Monday, June 04, 2012
Hard or Soft Tofu: Momen and Kinu
Today we'll learn a bit about what sets もめん and きぬ apart!
Which is Which?
First off, to remember which is which, it's helpful to keep in mind the literal meanings of the names. もめん means "cotton," and きぬ means "silk." Momen is the harder variety of tofu, just as cotton is a rougher cloth, and kinu is softer and has a smooth-as-silk taste.
While the food is often packaged with a hiragana label, the kanji sometimes show up. 木綿 is momen and 絹 is kinu. Furthermore, kinu is sometimes also called 絹ごし, kinu goshi.
Making momen and kinu
In fact, in the tofu production process, a cotton cloth is actually used to create momen tofu. A soy milk mixture is poured into a container and left to coagulate. At this point, the tofu is in a soft, watery state, ready to be packaged and sold as kinu tofu. (In other words, no silk cloth is actually used to make the "silk" tofu.) Momen tofu, however, requires an additional step, in which a cotton cloth is spread over the tofu and pressure is applied to strain out water. This process creates the firmer momen product.
Tofu is widely touted as a great health food. Neither momen nor kinu have any cholesterol. Because of the higher water content, kinu has fewer calories per serving, and they are both good sources of protein, calcium, and potassium, though the values of each nutrient vary a little between the two. Shejapan.com has a nice comparison chart.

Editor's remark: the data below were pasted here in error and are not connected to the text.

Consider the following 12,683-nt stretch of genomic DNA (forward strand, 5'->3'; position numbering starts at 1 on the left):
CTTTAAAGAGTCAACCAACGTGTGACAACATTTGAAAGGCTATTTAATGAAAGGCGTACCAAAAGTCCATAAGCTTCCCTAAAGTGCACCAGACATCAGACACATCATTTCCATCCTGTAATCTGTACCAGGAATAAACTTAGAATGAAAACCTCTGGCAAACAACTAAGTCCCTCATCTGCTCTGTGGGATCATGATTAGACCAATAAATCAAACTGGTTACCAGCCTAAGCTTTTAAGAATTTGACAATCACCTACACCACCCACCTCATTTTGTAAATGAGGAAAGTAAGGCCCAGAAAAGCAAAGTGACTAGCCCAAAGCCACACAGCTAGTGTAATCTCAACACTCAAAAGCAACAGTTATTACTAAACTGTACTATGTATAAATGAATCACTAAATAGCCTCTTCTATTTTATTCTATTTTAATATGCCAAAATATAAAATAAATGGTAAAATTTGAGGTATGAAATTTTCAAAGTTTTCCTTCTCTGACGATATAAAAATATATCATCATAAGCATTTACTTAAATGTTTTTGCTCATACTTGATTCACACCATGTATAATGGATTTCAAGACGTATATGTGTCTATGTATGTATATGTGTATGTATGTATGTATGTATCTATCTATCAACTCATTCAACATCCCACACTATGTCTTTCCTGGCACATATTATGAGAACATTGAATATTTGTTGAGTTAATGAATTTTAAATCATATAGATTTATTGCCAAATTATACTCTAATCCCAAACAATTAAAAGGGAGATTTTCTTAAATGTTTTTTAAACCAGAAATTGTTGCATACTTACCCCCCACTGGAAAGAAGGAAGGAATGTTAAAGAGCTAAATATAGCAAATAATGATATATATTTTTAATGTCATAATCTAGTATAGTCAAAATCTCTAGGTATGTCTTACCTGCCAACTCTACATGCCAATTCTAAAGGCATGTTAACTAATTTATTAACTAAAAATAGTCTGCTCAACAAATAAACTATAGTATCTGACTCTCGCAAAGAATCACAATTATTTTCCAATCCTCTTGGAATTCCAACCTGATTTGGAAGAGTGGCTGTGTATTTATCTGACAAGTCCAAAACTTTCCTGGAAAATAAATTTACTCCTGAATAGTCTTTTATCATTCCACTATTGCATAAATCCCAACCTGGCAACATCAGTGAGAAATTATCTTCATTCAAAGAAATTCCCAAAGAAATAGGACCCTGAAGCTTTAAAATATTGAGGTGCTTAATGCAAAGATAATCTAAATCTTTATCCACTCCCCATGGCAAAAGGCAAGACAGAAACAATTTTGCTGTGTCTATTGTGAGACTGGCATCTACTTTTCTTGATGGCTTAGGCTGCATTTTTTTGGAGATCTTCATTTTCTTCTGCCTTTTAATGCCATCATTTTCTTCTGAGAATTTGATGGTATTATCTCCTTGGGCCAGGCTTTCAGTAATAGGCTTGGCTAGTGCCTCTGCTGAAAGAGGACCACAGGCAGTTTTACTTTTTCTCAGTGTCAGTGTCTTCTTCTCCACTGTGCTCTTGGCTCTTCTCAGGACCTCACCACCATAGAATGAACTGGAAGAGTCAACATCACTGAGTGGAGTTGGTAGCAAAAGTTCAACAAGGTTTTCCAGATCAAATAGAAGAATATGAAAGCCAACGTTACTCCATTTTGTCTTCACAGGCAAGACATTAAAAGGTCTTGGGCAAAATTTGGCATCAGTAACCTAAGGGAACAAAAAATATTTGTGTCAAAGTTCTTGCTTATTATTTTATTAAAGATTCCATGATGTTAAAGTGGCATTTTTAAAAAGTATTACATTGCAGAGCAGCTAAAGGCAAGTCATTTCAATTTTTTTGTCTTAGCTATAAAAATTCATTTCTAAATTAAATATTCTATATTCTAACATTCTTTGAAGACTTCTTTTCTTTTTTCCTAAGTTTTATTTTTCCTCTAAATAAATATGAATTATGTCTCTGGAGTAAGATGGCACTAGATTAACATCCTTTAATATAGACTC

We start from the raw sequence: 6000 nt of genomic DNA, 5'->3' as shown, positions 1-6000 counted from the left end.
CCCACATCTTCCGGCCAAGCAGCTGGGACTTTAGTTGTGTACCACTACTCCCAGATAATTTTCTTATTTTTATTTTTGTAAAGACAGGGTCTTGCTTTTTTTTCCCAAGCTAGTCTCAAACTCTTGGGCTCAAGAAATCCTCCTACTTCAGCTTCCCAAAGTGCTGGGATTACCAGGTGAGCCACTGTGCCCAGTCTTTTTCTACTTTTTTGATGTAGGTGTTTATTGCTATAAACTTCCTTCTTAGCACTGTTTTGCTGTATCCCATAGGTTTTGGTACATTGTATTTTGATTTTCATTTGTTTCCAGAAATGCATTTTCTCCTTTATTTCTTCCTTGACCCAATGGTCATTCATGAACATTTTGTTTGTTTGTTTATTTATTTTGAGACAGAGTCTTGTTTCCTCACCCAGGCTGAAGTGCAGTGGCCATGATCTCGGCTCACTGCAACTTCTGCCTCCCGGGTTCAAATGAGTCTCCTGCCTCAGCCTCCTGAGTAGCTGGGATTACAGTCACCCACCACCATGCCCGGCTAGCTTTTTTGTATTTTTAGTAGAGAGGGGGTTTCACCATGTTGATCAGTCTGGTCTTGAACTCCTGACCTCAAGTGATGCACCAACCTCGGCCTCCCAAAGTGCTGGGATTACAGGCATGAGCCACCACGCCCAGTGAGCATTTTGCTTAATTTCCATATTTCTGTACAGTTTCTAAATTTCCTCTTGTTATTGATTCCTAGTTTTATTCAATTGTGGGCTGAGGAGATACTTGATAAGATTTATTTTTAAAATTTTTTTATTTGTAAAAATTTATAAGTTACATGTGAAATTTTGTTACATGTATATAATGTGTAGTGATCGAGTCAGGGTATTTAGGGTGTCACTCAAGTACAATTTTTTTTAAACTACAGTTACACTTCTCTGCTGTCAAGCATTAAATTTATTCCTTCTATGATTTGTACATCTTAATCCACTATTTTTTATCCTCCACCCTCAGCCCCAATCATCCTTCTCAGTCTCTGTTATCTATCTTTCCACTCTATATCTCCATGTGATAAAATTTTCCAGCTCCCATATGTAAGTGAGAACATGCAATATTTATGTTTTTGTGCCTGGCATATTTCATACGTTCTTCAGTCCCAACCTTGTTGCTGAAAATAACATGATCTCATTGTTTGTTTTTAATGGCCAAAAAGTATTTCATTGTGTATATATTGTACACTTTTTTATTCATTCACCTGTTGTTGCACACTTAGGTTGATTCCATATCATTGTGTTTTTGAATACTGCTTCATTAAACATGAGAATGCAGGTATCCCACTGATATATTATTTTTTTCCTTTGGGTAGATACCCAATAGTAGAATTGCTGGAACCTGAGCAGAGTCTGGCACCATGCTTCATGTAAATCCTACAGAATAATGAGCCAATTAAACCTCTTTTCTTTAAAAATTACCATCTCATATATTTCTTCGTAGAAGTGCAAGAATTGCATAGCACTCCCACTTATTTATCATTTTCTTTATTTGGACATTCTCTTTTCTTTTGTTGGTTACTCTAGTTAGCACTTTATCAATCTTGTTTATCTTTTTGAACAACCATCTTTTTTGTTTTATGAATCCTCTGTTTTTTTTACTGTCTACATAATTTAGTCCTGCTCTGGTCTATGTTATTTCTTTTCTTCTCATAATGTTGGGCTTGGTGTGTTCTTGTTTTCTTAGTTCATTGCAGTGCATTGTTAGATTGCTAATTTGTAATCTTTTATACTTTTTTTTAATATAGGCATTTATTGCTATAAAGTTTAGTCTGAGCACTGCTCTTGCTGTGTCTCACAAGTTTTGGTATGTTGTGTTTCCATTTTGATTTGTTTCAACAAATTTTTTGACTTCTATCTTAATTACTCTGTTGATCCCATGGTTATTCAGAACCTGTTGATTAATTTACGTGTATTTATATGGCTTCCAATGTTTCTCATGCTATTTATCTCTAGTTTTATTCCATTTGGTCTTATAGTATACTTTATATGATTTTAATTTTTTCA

The softer, more watery kinu will quickly lose all its water along with its shape when stirred in a pot over heat. Dishes involving a lot of mixing or even just folding with a spatula can result in a white, formless mess of tofu. On the other hand, this means that kinu will mix in quite well when used to make a sauce. But in general kinu is preferred in dishes calling for raw tofu or tofu added in final stages of preparation, such as diced cubes added to a bowl of miso soup.
Momen, having some of its water removed already, is sturdier and better withstands frying and stirring. This makes momen more suitable for stir-fry dishes and Japanese standbys like nabe and sukiyaki.
The different uses are hardly cut and dry, though. Some people prefer mabo dofu with kinu instead of momen, for example, and agedashi is done with either momen or kinu, depending on who you ask.
So, in conclusion, it's really up to you. Personally, I almost never buy kinu, probably because most of my cooking involves rigorous mixing on a stovetop. However, even in soup and salads I find that I prefer the rougher consistency of momen tofu to the almost pudding-like consistency of kinu. If you haven't already, try them both! Like me, you may find that one just suits your palate more than the other.
A final great point about tofu in Japan is how incredibly cheap it is. An inexpensive brand at your local supermarket will set you back just 50 to 90 yen for a 400 gram pack!
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